I an confirm that it is the weekends that causes us issues. We do tend to close up and I am often away from say Friday afternoons to Sunday afternoons. We do try to offset this by being very proactive M-F but it isn’t easy.

    We have flirted with 90% over the passed few months. We use gmail autoresponder but this doesn’t count for Amazon unfortunately. We also use keyword triggers in gmail to send customer automatic responses about enquiries such as “where is my item” but it counts for nothing with Amazon unfortunately.

    We too kind of expected that contact response would become a measured metric sooner or later so it isn’t a complete shock. The weekend inclusion though is a right pain. This is just another Amazon hoop we will have to jump through. We are planning to have somebody in our team that can answer emails on a weekend. Annoying however as often there isn’t a lot you can do on a weekend e.g. you can’t send out replacements until the Monday etc.

    Our account did turn to “Fair (Orange)” until we accessed the message in Seller Central. After that we turned “Good (Green)” once again. A most unwelcome email when we do a lot right and our customers are generally very satisfied already.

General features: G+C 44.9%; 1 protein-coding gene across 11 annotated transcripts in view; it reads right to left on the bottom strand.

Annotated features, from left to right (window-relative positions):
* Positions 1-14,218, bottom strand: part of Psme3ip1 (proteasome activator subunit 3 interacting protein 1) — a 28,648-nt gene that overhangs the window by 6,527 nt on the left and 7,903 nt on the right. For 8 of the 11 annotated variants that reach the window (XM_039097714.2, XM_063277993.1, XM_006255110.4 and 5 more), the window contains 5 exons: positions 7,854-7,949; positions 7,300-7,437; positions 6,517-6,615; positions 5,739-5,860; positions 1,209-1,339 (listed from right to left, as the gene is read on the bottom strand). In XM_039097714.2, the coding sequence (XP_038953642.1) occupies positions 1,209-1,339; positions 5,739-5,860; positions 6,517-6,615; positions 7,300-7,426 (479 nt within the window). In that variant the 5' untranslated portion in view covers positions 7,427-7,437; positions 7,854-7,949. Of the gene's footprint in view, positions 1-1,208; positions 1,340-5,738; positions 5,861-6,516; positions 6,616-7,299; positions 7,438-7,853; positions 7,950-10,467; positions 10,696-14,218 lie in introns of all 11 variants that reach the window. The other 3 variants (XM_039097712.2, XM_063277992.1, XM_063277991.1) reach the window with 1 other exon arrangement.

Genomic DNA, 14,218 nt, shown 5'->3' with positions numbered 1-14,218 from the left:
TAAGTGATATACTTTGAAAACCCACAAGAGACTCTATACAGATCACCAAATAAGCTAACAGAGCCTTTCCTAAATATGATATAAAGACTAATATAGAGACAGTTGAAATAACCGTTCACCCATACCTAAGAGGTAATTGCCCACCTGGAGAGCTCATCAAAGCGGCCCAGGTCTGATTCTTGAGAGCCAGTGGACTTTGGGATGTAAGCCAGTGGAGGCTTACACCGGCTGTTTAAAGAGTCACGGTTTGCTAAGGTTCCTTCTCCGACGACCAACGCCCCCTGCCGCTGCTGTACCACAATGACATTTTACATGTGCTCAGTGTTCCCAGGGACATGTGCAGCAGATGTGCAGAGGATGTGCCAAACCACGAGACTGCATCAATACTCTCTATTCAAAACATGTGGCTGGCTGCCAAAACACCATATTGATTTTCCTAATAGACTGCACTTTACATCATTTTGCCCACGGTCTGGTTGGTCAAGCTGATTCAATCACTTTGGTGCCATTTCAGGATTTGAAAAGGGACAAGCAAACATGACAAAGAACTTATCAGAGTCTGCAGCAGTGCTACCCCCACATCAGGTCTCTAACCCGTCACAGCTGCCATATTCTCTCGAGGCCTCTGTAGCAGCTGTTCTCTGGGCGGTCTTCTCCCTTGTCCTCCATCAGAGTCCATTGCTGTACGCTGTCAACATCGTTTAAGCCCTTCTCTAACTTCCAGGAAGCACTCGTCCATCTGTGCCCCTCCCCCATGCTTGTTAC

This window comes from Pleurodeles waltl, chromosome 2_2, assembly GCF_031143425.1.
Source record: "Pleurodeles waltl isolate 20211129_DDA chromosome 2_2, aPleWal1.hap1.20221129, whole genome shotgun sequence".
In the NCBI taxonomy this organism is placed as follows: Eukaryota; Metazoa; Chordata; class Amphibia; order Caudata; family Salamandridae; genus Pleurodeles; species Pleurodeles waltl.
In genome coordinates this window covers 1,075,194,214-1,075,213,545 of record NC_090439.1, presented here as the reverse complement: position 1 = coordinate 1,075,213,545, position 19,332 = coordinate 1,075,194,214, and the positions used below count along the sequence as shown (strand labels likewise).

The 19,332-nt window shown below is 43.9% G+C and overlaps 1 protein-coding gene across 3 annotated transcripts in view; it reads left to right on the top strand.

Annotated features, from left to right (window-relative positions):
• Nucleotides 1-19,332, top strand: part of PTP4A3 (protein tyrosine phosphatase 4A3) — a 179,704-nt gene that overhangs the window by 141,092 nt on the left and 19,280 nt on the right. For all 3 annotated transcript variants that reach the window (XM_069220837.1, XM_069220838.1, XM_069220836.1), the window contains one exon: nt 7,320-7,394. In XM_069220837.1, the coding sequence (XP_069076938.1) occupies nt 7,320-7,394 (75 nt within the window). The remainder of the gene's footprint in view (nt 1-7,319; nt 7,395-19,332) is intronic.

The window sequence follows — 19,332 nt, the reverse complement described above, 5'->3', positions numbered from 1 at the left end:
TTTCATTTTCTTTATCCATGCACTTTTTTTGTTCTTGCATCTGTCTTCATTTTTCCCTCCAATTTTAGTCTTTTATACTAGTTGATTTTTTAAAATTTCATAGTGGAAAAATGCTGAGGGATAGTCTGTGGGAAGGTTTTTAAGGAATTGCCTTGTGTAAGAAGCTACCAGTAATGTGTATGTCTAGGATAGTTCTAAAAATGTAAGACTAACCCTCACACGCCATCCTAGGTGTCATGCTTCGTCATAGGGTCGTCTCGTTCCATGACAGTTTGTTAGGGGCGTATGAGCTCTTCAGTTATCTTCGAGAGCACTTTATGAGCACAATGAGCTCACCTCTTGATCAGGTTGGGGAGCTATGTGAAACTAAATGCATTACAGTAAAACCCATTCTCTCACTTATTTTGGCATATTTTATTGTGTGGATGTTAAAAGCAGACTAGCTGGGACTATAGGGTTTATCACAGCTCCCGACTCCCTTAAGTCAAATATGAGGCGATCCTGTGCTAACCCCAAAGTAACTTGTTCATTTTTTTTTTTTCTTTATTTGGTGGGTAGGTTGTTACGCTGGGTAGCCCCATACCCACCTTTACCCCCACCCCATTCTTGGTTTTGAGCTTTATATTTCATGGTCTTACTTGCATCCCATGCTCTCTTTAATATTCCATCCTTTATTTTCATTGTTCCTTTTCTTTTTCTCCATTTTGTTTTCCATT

• Matthew Ogborne
      Matthew Ogborne says:

      Howdy Steve,

      Thanks for the comment.

      That’s excellent news that it was easy to get back to good standing for your account. I don’t feel that answering customer emails within 24 hours is unrealistic nor a bad demand, its just ugly when you account for the weekends where some businesses (for whatever reason) don’t work and it could be deemed as unfair to those businesses.

      I had a stab at working this out in Excel on a model of 100 messages per day and what would it take for you to fall out of the 24hr window. It still needs work to get it right and have been tweaking how much you have to over compensate in the week days to allow for the weekends to go over the 24hour window.

      But that’s really a “work in progress” currently.

      Besides that, hows business for you?